The situation here in Charlottesville is an extreme example of a pattern that can be seen in other places around the country. The Affordable Care Act is working fairly well for people who receive subsidies in the form of tax credits, said Doug Gray, the executive director of the Virginia Association of Health Plans, which represents insurers. But for many others, especially many middle-class families, he said, “the premium is outrageous, and it’s unaffordable.”

Congress’s repeated efforts to repeal President Barack Obama’s signature health law have rattled insurance markets. Actions by President Trump and his administration have added still more uncertainty. Now, Senate Republicans have attached a provision to their $1.5 trillion tax cut that would repeal the health law’s mandate that most Americans have health insurance or pay a penalty.

All of those actions — along with flaws in the law itself — are having real-world impact.

“We share their pain,” Michael M. Dudley, the president and chief executive of Optima Health, said of his Virginia customers now shopping for policies on the health law’s online exchange. “The rate increases are very high. We can’t minimize that because it’s a fact.”

The Dixon family, which includes two girls ages 1 and 3, has been paying $988 a month this year for insurance provided by Anthem Blue Cross and Blue Shield. But Anthem plans will not be available in Charlottesville next year. The company told customers that uncertainty in the insurance market “does not provide the clarity and confidence we need to offer affordable coverage to our members.”

The online federal marketplace,, recommended another plan for Mr. Dixon in 2018. The new plan, offered by Optima Health, has premiums of $3,158 a month — about $37,900 a year — and an annual deductible of $9,200.


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Alternatively, Mr. Dixon could pick a lower-cost plan offered by Optima with premiums of about $2,500 a month, or $30,000 a year. But the deductible would be much higher. The Dixons would need to spend $14,400 a year for certain health care services before Optima would begin to pay.

The Stovalls are facing similar mathematics.

“Our premiums will triple to $3,000 a month, with a $12,000 deductible, and that is far, far out of reach for us,” Ms. Stovall said after researching the options for her family of four on “We are not asking for free health insurance. All we want is a reasonable chance to buy it.”


Mr. Dixon credited the Affordable Care Act with encouraging him to work for himself as a mobile app developer.

Matt Eich for The New York Times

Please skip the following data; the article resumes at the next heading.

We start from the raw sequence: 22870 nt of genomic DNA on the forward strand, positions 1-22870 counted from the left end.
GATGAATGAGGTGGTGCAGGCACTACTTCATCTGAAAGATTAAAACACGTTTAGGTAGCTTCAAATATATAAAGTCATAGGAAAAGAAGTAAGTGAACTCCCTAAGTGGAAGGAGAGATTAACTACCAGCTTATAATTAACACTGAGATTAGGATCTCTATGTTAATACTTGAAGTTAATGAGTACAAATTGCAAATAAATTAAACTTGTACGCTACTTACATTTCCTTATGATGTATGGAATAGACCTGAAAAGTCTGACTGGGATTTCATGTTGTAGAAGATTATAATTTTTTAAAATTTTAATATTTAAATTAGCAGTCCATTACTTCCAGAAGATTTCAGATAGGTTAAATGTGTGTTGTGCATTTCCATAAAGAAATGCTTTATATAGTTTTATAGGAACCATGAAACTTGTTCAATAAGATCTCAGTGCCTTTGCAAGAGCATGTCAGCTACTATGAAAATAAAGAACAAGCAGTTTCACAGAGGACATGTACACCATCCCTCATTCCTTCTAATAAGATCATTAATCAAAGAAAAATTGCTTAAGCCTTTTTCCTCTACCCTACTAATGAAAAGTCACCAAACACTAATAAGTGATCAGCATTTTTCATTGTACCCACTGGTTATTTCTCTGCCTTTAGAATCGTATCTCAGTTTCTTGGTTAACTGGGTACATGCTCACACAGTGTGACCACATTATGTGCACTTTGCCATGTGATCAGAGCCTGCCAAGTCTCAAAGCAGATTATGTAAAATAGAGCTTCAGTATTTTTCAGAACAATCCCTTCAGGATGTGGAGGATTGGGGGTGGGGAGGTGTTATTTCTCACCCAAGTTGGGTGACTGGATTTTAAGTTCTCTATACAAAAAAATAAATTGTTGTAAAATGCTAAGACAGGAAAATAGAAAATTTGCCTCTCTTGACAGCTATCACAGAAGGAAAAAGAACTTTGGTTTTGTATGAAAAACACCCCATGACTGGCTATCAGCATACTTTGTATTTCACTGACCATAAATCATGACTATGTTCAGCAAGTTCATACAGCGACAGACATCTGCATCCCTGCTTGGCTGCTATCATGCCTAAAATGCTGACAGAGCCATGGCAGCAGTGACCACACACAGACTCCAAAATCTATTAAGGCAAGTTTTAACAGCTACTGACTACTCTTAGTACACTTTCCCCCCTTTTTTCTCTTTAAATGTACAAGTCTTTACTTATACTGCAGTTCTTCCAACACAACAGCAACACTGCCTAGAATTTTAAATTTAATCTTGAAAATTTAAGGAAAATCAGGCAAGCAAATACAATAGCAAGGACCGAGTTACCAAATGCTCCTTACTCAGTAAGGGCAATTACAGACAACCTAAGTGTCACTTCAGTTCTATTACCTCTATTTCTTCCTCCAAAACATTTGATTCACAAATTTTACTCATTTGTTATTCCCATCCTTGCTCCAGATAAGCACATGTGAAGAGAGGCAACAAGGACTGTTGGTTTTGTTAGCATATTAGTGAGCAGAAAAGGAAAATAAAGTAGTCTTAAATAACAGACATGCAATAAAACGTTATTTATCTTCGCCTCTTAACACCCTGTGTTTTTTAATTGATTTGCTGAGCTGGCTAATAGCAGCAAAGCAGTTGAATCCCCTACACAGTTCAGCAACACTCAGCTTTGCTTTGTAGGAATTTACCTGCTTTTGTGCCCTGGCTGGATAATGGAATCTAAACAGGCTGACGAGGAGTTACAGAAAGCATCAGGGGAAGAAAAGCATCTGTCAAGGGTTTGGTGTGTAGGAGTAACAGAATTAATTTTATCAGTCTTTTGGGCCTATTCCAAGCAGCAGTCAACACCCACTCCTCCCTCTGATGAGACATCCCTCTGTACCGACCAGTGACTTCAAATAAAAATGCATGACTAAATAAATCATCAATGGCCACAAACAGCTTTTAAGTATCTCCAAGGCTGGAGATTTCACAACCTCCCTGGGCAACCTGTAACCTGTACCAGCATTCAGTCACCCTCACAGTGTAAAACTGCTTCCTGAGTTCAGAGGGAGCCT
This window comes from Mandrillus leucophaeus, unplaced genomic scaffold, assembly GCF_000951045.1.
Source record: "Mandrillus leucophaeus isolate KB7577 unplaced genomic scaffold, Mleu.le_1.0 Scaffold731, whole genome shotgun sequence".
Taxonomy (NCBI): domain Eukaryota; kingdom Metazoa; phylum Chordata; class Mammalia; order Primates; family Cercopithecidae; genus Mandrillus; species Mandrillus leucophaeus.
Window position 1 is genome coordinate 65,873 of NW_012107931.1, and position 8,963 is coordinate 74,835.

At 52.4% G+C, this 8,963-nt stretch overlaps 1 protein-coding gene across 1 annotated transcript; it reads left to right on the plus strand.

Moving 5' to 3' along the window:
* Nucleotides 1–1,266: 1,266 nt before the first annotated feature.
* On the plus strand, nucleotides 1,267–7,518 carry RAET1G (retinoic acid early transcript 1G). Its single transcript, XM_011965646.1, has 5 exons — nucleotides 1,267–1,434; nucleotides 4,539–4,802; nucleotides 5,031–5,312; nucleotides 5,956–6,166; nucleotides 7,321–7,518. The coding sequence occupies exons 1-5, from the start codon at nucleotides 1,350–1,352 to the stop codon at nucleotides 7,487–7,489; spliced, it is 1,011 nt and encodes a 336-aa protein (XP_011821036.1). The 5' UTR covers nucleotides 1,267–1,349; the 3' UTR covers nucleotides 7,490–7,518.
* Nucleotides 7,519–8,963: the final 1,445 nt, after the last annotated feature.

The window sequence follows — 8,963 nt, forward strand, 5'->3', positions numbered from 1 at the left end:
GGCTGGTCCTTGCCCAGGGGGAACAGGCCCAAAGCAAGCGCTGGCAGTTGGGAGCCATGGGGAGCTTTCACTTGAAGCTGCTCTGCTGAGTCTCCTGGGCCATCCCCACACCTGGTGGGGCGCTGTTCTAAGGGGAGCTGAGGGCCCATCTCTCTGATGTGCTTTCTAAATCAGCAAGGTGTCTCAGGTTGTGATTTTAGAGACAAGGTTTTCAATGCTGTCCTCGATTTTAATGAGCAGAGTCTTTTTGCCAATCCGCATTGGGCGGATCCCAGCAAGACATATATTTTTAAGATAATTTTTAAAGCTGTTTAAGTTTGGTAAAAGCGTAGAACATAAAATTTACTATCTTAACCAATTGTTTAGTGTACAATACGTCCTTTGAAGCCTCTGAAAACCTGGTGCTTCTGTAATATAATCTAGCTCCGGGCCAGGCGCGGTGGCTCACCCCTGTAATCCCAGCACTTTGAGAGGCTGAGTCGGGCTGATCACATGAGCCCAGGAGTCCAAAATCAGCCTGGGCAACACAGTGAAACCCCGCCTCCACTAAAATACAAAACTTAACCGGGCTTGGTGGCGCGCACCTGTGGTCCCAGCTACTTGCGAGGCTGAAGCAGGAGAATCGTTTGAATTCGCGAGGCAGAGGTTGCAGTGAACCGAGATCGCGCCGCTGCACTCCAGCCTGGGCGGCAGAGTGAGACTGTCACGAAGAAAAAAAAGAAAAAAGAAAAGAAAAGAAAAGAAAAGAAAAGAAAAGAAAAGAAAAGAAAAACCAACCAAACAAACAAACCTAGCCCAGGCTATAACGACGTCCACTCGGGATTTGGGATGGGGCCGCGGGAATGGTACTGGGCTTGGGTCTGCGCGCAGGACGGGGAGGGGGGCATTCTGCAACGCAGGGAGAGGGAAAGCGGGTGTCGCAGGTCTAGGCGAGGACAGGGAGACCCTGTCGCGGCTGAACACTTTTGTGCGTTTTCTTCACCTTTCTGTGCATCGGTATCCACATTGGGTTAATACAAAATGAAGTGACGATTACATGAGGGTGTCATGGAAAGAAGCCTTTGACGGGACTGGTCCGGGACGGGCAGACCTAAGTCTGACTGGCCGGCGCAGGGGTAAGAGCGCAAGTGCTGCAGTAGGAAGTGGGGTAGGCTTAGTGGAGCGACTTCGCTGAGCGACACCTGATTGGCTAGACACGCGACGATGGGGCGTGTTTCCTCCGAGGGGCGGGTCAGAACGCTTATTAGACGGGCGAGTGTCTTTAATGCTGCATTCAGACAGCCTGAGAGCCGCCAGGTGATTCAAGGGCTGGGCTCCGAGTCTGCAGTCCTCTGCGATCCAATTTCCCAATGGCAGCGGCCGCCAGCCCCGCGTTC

Subsidies are available to help low- and moderate-income people pay premiums, but no financial assistance is available to a family of four with annual income over $98,400.

Optima, a division of Sentara Healthcare, invited customers to share their personal stories on its Facebook page, and they obliged, with a fusillade of plaintive and sardonic comments.

Bill Stanford, who works for a floor-covering business in Virginia Beach, said, “Optima Health Care just raised my premium from an absurd $1,767 a month to an obscene $2820.09 per month,” which is more than the mortgage payments on his home for a family of four.

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“At an average of $60 per visit,” Mr. Stanford said, “I could visit the doctor’s office 45 times a month for the premium that I’m paying. I think we will probably drop our insurance and get a gap policy.” Such short-term insurance is meant to fill temporary gaps, but typically does not cover maternity care or treatment for pre-existing medical conditions.

Mr. Dudley said in an interview that Optima, a Virginia company, felt an obligation to continue serving Virginians when larger national insurers were pulling back. But, he said, Optima is affected by the same factors destabilizing insurance markets elsewhere. These include President Trump’s decision to terminate certain federal subsidies paid to insurers and doubts about the future of the requirement for most Americans to have insurance — the individual mandate, which would be eliminated by the Senate Republicans’ tax bill.

And in the Charlottesville area, Mr. Dudley said, costs are high because many people receive care from an expensive academic medical center at the University of Virginia.

Carolyn L. Engelhard, director of the health policy program at the university’s School of Medicine, acknowledged that teaching hospitals often charged more. But another factor, she said, is that Virginia has not regulated insurance rates as aggressively as some other states.

Did You Sign up For Insurance Under the Affordable Care Act? Share Your Experience.

The Times would like to hear from Americans who are signing up for insurance under the Affordable Care Act.